Thinking back to when you were in school, or perhaps like me you still are, what would you answer if someone asked you, what makes a healthy school community? Perhaps a school that feels safe, a school where people are kind and respectful, perhaps a school with beautiful infrastructure, outdoor facilities, clean and spacious rooms, or perhaps a school with healthy food, appropriate mental health supports and lots of time to enjoy movement and play. Now think about what makes a school community unhealthy, what would come to mind? Perhaps a school that feels unwelcoming, where bullying is not condemned, where much of your time is spent sitting or where unhealthy food is the default.
These are just a few examples of what students think about their own school environment. This was reported in a recent study from Nova Scotia, Canada where students were trained to be researchers to ask their peers what a healthy school community looked like to them (read more on this research at Healthy Debates).
Despite an often common assumption that health is predominantly an individual choice, school settings are a great reminder that the places and spaces we live, work and learn have a major influence on our ability to build, adopt or maintain healthy behaviours. The Health Promoting Schools approach focuses on creating health “promoting” versus health “disrupting” environments in schools so that children, youth and staff can enhance their health behaviours from a young age and across the life course. A Health Promoting Schools approach means access to healthy, affordable food options in cafeterias, outdoor learning opportunities, and inclusive spaces and practices, to name just a few examples. Health Promoting School approaches are grounded in decades of evidence recognizing improvements in student health behaviours, as well as show staggering return on investments for health care savings. However, for Health Promoting School approaches to have a positive impact on people’s health and well-being, the target population must be involved in decisions related to their school environment.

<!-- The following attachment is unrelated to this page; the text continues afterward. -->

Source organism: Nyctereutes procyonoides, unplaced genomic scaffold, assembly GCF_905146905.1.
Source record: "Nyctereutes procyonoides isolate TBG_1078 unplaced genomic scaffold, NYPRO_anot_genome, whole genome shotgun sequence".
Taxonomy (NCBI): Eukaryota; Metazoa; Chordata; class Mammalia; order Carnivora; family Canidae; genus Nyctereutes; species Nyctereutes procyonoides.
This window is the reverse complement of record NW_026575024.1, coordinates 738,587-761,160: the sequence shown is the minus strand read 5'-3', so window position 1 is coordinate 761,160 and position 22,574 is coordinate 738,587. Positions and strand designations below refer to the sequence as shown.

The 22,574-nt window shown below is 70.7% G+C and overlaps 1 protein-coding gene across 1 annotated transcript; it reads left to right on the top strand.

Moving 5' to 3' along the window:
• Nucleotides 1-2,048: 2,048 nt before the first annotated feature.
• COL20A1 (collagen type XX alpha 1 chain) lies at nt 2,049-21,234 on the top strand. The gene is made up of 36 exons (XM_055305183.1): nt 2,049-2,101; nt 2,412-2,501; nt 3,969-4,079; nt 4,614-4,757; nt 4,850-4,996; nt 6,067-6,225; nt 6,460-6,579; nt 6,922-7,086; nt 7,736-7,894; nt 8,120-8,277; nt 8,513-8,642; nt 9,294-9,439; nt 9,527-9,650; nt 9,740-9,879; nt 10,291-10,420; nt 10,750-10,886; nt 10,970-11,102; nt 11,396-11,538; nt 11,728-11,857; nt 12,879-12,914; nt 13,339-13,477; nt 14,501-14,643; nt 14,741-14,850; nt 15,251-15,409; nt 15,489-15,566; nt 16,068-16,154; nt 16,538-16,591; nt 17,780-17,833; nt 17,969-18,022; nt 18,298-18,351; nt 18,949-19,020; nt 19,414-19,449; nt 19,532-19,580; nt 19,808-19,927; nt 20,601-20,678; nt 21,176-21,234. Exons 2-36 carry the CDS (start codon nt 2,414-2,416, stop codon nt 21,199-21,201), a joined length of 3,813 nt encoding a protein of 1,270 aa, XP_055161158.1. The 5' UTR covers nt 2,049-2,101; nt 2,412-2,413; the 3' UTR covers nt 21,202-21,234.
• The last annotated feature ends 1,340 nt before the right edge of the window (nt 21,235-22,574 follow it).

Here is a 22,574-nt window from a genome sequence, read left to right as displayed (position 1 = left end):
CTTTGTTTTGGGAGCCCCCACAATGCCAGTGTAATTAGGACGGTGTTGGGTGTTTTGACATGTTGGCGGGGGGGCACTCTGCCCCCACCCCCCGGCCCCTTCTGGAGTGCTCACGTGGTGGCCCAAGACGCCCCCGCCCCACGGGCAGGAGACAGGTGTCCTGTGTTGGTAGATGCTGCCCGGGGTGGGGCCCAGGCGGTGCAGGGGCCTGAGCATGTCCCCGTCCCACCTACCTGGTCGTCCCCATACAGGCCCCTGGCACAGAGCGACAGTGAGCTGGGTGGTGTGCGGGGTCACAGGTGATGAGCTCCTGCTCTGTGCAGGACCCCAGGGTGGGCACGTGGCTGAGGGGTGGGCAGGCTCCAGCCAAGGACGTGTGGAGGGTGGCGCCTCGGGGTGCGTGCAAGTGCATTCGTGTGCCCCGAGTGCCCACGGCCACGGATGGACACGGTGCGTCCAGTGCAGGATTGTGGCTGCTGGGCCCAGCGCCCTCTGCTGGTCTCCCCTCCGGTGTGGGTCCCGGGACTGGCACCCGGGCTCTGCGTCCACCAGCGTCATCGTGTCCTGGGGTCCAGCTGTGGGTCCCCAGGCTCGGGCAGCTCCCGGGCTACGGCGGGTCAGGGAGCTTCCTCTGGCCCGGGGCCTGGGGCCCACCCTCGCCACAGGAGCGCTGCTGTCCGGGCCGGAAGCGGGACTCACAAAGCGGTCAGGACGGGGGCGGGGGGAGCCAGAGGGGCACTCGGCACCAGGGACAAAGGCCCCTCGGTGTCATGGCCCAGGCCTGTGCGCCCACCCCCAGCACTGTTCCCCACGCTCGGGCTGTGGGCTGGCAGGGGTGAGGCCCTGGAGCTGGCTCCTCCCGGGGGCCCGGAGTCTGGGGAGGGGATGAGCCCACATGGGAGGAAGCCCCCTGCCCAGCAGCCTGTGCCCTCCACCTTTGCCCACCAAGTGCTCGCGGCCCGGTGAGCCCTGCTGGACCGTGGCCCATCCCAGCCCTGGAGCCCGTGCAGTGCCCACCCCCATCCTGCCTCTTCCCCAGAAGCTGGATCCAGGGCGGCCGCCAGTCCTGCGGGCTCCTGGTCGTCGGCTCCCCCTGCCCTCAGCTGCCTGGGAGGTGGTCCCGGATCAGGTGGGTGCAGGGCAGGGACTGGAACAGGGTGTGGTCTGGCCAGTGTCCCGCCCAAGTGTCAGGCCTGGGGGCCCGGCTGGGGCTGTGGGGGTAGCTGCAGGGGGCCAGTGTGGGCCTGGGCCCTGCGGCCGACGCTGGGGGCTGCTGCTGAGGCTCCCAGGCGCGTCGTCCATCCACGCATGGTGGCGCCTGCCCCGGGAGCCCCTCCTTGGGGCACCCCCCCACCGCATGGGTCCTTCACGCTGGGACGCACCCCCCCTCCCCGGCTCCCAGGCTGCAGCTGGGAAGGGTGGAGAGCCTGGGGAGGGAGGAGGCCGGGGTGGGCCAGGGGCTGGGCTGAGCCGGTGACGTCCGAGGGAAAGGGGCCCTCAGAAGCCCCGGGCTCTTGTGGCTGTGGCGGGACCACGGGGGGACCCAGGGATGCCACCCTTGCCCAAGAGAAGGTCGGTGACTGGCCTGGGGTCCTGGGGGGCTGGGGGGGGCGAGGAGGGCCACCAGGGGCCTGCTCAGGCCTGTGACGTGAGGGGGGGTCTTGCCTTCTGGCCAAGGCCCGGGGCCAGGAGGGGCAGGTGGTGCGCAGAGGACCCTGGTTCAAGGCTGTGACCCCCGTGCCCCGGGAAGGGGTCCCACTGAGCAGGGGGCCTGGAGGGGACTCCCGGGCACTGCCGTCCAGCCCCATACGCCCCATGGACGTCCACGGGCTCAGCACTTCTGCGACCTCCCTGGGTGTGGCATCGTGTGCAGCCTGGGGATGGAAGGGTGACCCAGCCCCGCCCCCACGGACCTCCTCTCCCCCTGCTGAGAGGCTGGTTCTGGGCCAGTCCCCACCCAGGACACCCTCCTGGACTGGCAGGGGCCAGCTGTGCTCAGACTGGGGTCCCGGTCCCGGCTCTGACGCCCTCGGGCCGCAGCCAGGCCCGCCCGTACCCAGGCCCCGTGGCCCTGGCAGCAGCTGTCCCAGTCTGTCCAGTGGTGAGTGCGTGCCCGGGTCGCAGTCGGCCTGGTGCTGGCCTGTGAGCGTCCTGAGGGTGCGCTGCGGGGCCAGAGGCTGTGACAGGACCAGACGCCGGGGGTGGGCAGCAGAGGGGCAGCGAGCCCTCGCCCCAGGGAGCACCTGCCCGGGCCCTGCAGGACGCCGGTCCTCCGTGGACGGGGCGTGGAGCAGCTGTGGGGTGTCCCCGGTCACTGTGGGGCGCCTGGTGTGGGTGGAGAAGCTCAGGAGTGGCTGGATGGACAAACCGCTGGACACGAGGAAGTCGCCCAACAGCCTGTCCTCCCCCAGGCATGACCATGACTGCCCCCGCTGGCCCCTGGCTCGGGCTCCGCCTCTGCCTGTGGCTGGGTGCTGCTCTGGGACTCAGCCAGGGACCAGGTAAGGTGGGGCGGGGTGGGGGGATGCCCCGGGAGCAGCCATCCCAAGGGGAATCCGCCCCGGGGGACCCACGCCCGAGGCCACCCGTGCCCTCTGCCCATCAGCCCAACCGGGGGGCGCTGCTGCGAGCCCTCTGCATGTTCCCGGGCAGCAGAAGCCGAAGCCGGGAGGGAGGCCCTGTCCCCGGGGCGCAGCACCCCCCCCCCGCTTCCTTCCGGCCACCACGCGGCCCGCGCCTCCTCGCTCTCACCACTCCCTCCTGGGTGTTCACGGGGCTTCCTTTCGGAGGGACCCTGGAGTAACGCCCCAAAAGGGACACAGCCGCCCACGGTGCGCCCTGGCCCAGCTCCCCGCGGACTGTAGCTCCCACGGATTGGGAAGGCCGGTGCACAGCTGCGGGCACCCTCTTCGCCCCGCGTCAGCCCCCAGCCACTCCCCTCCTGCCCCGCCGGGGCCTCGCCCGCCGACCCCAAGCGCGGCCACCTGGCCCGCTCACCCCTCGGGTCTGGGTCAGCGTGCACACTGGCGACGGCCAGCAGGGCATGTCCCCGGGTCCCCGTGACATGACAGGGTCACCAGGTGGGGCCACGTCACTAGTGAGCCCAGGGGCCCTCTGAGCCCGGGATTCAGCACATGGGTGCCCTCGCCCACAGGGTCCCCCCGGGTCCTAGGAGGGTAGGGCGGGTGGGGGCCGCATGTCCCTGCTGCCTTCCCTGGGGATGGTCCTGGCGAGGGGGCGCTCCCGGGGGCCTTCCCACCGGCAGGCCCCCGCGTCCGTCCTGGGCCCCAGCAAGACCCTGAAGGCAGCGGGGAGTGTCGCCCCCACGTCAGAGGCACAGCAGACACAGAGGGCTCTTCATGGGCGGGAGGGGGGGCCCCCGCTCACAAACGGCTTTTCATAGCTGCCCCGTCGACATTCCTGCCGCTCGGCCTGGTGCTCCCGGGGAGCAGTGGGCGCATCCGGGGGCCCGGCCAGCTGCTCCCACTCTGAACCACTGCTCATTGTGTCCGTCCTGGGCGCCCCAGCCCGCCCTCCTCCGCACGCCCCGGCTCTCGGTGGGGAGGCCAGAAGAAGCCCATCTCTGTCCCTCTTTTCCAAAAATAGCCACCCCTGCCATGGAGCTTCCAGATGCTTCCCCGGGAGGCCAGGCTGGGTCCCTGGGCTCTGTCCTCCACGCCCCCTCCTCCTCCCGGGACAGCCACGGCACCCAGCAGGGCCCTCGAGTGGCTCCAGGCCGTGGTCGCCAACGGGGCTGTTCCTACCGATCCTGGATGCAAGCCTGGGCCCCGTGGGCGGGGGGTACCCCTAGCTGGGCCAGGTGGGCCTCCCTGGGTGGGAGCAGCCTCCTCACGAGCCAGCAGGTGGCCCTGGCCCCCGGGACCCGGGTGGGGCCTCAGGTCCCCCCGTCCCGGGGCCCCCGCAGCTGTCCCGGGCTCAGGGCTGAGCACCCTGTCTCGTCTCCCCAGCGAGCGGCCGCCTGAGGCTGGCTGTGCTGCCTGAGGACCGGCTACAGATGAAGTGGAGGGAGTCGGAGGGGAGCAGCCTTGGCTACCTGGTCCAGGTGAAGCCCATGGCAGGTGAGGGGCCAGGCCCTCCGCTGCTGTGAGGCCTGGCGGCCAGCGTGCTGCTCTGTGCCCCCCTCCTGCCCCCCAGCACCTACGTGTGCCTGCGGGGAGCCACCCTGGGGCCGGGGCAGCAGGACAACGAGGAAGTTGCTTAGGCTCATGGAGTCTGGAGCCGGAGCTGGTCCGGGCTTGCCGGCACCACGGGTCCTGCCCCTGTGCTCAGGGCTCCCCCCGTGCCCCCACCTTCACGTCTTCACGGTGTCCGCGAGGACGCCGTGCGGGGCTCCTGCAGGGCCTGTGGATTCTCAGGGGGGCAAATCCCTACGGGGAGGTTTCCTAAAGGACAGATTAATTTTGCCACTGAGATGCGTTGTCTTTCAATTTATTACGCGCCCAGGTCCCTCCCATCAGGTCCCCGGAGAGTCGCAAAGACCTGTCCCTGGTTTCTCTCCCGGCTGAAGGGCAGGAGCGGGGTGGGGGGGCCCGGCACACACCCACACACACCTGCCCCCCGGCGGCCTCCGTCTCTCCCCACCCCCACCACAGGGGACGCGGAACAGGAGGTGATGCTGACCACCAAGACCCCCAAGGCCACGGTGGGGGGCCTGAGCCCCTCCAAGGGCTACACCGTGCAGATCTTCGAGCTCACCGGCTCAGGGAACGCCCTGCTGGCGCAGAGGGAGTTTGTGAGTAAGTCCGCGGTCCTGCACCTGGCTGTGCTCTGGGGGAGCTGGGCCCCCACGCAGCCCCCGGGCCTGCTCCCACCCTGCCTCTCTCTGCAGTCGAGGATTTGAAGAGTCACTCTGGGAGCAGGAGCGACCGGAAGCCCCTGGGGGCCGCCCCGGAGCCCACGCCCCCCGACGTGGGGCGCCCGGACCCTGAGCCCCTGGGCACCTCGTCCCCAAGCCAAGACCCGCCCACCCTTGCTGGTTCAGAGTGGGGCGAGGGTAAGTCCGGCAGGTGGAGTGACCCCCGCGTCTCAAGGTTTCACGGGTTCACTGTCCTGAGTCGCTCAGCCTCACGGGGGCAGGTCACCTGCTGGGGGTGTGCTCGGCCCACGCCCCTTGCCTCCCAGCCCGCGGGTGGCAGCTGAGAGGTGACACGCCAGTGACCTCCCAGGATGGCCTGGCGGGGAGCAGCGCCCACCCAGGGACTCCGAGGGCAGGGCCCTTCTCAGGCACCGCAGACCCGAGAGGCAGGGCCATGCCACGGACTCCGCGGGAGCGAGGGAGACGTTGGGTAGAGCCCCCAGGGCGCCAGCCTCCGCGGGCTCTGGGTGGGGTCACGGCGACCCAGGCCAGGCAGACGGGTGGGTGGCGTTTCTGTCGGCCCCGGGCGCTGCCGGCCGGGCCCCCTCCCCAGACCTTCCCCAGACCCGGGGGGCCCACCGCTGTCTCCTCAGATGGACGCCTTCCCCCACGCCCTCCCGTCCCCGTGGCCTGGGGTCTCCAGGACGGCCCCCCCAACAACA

Yet, students themselves have often been left out of conversations related to healthy school communities. This is despite the ratifications of the United Nations Convention on the Rights of the Child over 30 years ago promoting the right for children to “give their opinions in all matters that affect them and to have their voices heard”. When children and youth are not at the table, the decisions that are made may not be relevant or of interest to them, even though they have the most to gain.
At last, there is growing recognition of the need to meaningfully engage students in conversations related to Health Promoting Schools. Students know what is needed to strengthen their school communities and can provide innovative, novel, and visionary solutions for change, and in turn improve their skills, knowledge and motivation related to health. To create meaningful change and healthier environments, we need to listen to the experts – children and youth need a seat at the table.
This is where my PhD studies come into play! I am exploring how children and youth are engaged in HPS and what strategies work to ensure their engagement is valued. I’ll be exploring questions like how this process works, what it looks like, how we ensure that engagement happens in an equitable and authentic manner, and what the benefits of student engagement in HPS are. I look forward to sharing my learnings and knowledge each month with you on OpenThink!